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Neighbour complaining about my children's noise playing in the garden

(209 Posts)
IlanaK Wed 19-May-10 21:10:54

We just moved into a garden flat after not having a garden for most of my children's lives. We have had landscape gardener's in for two weeks and they are now mostly finished transforming the garden. The garden is over 100ft and we have divided it into areas. There is a bark chipped area near the back (though not right at the back) where we have put the trampoline. At the back of our garden is the garden to another house which is side on to ours (so you come out of our place, turn right and right again onto a side road and theirs is the first house so it runs perpendicular to our garden if that makes sense). Their garden is quite small and they have an extension that is not that far from the boundary between our gardens.

Today the man that lives there came to complain about the noise my children were making. He works from home in the extension and says they are too noisy on the trampoline and he can't hear to make phone calls.

My kids are aged almost 9, almost 6 and almost 2. They are all boys and we moved to this place specifically for the garden space. I home school my children so they are in the garden during the day on and off between about 9am and 5pm. The last three days we have had friends around so it has been noisier than usual. I did explain all this to the man. He said he thought we were running a nursery here! I assured him I was not!

So,he wants us to move the trampoline. He says that we only put it at the back of the garden to keep the noise away from our house (NOT TRUE!). I am unwilling to move it as we have specifically safety surfaced that area for it. I asked if there were specific times of day that he would prefer them not to be playing there - he said no as he works all day. He also mentioned his need to relax in his garden at the weekend.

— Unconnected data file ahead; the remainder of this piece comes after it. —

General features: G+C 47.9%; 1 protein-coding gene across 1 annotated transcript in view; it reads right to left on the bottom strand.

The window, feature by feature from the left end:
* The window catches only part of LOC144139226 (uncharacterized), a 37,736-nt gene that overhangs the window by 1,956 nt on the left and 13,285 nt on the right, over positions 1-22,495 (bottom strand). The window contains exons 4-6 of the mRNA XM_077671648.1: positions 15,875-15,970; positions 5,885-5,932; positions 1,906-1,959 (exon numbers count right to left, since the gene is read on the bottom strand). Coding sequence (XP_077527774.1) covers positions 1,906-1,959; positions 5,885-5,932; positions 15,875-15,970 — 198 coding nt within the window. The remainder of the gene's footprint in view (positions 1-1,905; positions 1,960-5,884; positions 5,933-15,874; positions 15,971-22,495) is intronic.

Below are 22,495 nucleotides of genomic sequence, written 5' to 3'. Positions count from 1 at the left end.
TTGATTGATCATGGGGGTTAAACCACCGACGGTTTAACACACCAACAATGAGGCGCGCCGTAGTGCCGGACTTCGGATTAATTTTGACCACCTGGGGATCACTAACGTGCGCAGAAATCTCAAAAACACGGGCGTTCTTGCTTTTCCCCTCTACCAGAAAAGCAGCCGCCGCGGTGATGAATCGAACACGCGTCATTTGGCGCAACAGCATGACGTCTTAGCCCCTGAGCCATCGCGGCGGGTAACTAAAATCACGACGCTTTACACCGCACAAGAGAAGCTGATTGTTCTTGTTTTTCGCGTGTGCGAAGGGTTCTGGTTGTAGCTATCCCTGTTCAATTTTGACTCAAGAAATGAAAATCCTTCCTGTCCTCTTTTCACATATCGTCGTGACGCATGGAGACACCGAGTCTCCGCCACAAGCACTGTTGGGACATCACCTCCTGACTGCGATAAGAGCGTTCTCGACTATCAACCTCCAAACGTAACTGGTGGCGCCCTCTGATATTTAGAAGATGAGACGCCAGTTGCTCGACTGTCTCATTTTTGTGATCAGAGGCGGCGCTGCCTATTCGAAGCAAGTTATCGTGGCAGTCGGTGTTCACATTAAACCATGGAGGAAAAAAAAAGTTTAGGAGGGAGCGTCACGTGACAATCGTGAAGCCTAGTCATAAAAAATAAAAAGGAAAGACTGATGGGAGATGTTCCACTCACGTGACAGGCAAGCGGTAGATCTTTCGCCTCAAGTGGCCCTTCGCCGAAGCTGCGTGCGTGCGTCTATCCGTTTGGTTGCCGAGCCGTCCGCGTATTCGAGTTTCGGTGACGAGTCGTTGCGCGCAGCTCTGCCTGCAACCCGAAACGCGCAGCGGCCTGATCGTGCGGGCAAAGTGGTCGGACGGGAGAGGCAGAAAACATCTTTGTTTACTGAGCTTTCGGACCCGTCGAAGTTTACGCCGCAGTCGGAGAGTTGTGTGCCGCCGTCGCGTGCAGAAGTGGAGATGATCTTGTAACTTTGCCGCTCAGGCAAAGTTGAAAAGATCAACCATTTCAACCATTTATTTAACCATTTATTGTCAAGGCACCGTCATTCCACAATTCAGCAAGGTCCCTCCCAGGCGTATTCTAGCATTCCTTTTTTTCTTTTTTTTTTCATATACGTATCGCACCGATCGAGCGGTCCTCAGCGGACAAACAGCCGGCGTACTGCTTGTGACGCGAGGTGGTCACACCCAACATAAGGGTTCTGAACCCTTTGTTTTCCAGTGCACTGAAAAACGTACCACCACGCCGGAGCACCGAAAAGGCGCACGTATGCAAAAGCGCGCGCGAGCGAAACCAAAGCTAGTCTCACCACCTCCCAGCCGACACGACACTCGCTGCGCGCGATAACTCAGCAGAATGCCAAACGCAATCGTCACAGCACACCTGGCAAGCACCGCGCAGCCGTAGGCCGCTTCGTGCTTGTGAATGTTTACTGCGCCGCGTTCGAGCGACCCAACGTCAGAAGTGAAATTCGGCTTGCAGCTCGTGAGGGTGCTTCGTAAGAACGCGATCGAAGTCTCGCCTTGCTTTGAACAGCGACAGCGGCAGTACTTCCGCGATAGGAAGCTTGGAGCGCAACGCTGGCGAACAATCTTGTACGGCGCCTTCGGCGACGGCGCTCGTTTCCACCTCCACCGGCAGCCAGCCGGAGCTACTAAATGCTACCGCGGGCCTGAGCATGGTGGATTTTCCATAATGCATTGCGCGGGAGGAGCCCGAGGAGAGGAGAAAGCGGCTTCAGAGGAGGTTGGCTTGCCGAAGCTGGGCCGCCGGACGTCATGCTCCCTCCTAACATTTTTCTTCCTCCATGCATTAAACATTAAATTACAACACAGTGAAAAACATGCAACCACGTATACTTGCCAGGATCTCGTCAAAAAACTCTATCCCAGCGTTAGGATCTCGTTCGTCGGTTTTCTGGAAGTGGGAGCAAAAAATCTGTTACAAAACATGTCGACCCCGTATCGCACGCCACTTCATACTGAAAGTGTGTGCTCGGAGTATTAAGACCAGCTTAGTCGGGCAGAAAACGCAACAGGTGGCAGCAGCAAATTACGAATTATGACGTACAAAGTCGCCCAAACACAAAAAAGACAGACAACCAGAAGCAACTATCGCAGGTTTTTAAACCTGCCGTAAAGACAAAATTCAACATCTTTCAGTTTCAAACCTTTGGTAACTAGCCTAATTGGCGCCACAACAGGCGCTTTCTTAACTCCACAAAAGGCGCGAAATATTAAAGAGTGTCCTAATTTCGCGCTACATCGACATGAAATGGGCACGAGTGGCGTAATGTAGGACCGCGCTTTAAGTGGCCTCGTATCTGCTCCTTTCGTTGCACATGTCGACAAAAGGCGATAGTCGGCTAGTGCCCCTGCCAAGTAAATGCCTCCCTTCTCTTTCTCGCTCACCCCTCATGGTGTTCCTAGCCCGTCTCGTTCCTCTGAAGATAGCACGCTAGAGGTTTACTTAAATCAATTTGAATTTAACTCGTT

So, what would you do? Would you move the trampoline? WOuld you ask your kids to be quiet when they are out there? Or would you ignore him?

CarGirl Wed 19-May-10 21:28:15

Maybe I'm strange but I don't want to hear my children shreiking and screaming at the top of their voices in my garden so I've always assumed my neighbours don't want to.

Same when they repeatedly want to kick the ball against the wall for hours on end, it's not neighbourly IMO

IlanaK Wed 19-May-10 21:28:24

I did acknowledge with him today that this week has been a bit full on with noise. We have had friends round three days in a row (different friends) as they all wanted to come and see the garden as it has been finished. So there has been a lot of noise this week. I also explained that it is not normally like that and some days we would be out.

I am not saying my rights are more important than his at all. However, I find it a bit odd that someone working from home is expecting it to be quiet all the time. If someone worked shifts and had to sleep during the day, surely you would not think that the world should be quiet for him?

abr1de Wed 19-May-10 21:28:32

Why can't you tell your children that they're not allowed on between, say 9.30am and 11am? And then again between 2 and 3.30pm?

If I was trying to make calls and your children were disturbing me for long periods and stopping me from earning my living, effectively, I would be feeling irritated too.

Butterball Wed 19-May-10 21:28:34

Who said get rid of it?

It's not about rights. It's about showing consideration! If you think you ARE showing consideration and not allowing your DCs to scream and shriek for long periods then that's fine, just ignore him. Of COURSE your children should be allowed to play and make noise. My posts were just about trying not to get into a bad relationship with your neighbour. I've had that and had to move as it became so bad!

tatt Wed 19-May-10 21:29:00

if the children are making a lot of noise then you should move the trampoline or plant something thick to screen the noise a bit - or both. He has a small place and can't move far away, you have a large garden and should be prepared to compromise. Your noise is making his life difficult and you can choose to make it easier, So you are just being selfish.